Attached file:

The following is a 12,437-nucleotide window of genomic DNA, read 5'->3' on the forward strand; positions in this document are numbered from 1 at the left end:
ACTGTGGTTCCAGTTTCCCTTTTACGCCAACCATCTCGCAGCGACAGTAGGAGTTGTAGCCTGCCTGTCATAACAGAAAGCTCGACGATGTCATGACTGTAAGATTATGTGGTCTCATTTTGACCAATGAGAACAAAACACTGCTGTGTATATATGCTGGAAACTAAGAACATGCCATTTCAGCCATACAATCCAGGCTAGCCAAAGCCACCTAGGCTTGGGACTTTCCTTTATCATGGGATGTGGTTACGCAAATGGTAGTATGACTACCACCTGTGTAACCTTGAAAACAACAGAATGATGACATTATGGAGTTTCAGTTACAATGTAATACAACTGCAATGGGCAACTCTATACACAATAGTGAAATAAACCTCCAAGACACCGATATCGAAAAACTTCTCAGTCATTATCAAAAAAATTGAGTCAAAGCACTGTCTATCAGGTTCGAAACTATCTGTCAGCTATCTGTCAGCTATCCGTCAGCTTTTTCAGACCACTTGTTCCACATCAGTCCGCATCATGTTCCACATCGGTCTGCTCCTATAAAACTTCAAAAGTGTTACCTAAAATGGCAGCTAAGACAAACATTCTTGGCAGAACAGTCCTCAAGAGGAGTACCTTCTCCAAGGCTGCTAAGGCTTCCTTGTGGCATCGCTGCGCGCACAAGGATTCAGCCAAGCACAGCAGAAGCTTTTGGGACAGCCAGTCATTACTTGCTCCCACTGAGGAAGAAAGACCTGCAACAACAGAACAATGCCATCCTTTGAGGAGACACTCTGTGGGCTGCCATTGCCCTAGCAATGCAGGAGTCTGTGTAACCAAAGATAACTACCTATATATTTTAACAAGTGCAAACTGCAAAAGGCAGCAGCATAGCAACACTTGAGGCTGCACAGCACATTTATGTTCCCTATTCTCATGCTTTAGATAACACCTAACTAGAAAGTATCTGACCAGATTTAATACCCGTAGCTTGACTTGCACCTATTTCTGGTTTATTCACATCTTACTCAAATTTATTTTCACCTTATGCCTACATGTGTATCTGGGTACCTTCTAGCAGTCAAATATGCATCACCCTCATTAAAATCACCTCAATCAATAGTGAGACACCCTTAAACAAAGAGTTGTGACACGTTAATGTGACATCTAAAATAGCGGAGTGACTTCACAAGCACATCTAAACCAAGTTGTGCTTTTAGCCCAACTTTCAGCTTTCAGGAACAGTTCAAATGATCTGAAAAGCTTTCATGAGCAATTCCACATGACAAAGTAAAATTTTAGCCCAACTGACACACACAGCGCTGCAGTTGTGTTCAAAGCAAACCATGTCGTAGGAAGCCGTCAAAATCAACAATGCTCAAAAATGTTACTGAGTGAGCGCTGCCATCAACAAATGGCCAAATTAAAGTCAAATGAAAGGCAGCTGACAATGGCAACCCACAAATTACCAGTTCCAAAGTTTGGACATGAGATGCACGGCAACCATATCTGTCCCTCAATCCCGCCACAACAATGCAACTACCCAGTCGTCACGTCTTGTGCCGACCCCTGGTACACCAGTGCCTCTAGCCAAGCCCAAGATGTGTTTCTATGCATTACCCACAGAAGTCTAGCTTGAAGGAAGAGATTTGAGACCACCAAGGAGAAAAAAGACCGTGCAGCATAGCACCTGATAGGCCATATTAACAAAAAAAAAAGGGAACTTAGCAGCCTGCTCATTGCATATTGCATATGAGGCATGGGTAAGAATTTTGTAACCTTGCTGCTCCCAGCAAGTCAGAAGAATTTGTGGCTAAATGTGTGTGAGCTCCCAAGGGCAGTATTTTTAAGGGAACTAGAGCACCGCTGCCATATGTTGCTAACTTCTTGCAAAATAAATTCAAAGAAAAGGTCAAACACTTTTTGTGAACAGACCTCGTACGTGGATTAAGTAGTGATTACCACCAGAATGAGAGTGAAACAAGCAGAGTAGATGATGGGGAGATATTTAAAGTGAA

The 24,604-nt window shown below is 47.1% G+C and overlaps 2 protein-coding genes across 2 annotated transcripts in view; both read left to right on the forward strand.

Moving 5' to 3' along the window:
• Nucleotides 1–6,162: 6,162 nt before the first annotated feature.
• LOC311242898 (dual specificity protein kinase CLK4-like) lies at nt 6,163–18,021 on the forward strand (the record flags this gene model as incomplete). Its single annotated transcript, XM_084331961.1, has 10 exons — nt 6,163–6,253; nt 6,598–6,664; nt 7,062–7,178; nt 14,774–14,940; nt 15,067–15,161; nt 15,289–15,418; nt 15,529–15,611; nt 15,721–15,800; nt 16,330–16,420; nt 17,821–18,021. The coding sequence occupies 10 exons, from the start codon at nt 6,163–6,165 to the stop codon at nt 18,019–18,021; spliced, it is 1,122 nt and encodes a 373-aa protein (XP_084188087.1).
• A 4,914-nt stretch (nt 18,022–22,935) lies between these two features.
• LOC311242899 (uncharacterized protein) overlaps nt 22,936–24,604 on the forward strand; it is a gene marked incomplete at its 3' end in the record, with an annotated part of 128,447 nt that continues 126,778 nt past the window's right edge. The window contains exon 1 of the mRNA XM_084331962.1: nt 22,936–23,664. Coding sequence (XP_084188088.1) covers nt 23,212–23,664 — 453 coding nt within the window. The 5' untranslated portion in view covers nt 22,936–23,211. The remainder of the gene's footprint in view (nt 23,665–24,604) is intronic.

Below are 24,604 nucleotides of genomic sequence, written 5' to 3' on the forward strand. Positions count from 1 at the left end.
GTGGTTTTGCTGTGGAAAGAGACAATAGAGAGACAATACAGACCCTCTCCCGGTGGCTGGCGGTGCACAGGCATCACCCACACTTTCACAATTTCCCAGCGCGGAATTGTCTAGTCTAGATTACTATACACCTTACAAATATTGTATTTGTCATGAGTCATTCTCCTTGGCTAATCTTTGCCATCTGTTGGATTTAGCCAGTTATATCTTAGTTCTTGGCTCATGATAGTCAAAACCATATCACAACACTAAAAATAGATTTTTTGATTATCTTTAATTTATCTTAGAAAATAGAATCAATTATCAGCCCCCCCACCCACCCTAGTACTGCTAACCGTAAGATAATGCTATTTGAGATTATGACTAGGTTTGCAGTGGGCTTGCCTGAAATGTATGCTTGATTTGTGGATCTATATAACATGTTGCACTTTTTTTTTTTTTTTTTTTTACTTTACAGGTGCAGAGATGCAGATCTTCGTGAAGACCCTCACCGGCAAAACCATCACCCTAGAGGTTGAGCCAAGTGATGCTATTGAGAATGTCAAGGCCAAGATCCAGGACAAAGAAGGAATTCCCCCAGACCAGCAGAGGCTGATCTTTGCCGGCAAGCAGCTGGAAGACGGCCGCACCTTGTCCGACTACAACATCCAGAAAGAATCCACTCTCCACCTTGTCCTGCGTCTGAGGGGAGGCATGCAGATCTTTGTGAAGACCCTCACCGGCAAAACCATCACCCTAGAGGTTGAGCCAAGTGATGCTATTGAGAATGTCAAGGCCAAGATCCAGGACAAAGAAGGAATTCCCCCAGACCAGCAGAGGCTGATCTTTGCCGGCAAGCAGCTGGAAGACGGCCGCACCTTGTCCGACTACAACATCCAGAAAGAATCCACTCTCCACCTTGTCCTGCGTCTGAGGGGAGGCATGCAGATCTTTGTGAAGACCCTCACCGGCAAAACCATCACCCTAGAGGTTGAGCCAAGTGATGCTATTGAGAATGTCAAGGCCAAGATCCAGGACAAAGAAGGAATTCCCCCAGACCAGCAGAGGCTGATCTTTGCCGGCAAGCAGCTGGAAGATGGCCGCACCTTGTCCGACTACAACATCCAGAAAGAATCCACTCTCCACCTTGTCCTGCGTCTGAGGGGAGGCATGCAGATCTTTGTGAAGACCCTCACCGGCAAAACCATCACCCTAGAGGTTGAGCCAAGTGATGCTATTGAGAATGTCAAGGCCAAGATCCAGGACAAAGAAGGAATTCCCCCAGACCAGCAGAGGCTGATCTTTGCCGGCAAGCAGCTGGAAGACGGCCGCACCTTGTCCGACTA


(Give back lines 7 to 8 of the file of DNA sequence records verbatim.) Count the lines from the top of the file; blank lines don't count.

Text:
• A 4,914-nt stretch (nt 18,022–22,935) lies between these two features.
• LOC311242899 (uncharacterized protein) overlaps nt 22,936–24,604 on the forward strand; it is a gene marked incomplete at its 3' end in the record, with an annotated part of 128,447 nt that continues 126,778 nt past the window's right edge. The window contains exon 1 of the mRNA XM_084331962.1: nt 22,936–23,664. Coding sequence (XP_084188088.1) covers nt 23,212–23,664 — 453 coding nt within the window. The 5' untranslated portion in view covers nt 22,936–23,211. The remainder of the gene's footprint in view (nt 23,665–24,604) is intronic.